S. Percy Ivy, MD is the Associate Chief (2005) of the Investigational Drug Branch (IDB) which is part of the Cancer Therapy Evaluation Program (CTEP) in the Division of Cancer Treatment and Diagnosis of the National Cancer Institute. She received her medical and subspecialty training at Tulane University Medical School, Vanderbilt University Medical Center and the National Cancer Institute, respectively. During her fellowship she worked in the Molecular Pharmacology Section which focused on the molecular mechanisms of drug resistance mediated by the ABC transporter genes in models of breast cancer and carcinogenesis. She is currently an Associate Professor of Pediatrics at the George Washington University School of Medicine on the faculty at Children’s National Medical Center where she attends in the leukemia clinic.
In her role as Associate Chief of IDB she supervises several Senior Investigators in the Experimental Therapeutics Section I with a focus on angiogenesis inhibitors, heat shock protein 90 inhibitors and inhibitors of receptor:ligand interactions including disregulated cancer stem cell embryonic signaling pathways for hedgehog, notch, wnt and others. She has received four NIH Merit Awards for her work on specialized studies in patients with hepatic and renal dysfunction using cancer investigational therapeutics, use of novel imaging techniques for the evaluation of investigational agents in early clinical trials and most recently for assisting the in the implementation of the Investigational Drug Steering Committee (IDSC) which is part of the Clinical Trials Working Group, an NCI initiative for improving NCI-sponsored clinical trials in the US. She serves on the IDSC coordination team as well as starting the angiogenesis task force and now chairing the Clinical Trial Design Task Force for Early Clinical Trials.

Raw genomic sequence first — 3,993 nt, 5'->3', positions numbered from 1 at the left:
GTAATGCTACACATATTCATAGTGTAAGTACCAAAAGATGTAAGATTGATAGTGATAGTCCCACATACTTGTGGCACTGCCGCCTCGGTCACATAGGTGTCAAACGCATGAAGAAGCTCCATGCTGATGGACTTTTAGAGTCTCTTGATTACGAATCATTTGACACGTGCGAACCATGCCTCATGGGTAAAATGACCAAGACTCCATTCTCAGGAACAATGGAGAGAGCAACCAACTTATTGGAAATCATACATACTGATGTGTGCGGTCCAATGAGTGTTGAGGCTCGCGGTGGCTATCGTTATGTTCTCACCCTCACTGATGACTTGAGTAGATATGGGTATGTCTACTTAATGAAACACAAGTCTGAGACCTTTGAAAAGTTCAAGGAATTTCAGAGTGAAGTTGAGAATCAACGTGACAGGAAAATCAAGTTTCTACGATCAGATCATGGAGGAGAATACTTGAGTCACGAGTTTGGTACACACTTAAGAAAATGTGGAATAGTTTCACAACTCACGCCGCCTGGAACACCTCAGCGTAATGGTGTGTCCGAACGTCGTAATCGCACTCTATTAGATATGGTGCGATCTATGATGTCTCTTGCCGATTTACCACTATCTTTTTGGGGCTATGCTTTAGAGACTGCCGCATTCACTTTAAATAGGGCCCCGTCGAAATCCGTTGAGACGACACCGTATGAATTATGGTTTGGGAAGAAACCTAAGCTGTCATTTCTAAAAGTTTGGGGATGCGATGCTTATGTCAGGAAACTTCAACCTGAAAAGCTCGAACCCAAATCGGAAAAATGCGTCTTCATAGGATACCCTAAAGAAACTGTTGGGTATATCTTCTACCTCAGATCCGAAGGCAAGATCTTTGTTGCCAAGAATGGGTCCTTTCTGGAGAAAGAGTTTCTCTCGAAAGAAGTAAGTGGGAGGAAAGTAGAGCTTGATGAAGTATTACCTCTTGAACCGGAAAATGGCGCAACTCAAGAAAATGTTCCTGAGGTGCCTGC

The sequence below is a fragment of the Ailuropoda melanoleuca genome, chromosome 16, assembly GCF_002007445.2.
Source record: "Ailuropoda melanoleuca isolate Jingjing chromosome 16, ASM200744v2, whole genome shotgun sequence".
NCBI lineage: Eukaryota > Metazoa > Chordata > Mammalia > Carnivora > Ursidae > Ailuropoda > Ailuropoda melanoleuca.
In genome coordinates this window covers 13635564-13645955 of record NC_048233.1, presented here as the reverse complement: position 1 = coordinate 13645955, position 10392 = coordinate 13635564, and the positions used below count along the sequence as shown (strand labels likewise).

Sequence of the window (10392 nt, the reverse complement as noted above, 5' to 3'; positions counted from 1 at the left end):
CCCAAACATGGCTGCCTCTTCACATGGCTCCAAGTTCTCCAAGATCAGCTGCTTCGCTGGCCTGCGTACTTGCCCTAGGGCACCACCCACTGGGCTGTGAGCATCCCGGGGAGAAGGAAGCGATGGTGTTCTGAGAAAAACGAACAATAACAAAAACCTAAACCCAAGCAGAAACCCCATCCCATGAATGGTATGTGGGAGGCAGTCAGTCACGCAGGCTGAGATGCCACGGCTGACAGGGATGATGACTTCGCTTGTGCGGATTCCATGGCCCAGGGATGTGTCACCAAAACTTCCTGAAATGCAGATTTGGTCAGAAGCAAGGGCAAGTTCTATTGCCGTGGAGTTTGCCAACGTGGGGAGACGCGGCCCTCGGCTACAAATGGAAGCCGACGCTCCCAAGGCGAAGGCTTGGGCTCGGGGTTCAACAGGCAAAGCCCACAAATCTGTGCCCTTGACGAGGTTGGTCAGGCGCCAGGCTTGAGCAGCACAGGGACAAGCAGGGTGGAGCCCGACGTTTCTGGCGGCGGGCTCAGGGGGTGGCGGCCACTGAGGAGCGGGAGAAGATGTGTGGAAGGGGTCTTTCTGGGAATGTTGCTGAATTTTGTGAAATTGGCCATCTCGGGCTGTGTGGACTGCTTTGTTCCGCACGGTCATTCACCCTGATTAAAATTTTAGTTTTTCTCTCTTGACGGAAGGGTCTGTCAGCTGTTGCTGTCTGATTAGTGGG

She serves on the Scientific Committee for the AACR-NCI-EORTC Molecular Targets Conference and for the Experimental Therapeutics Section for ASCO. She has presented both nationally and internationally on topics related to early therapeutics development, the role of anti-angiogenic agents in cancer therapy, clinical trials for patients with hepatic and renal dysfunction and on the experimental therapeutics program in CTEP.
She has published 64manuscripts and 7 book chapters in her areas of interest in experimental therapeutics. She has received the Margaret B. and Cyril A. Shulman Distinguished Service Award for starting the general pediatric clinic for medically indigent children at Bread for the City/Zaccheus Free Clinic and supports Doorways for women and children who are victims of abuse.
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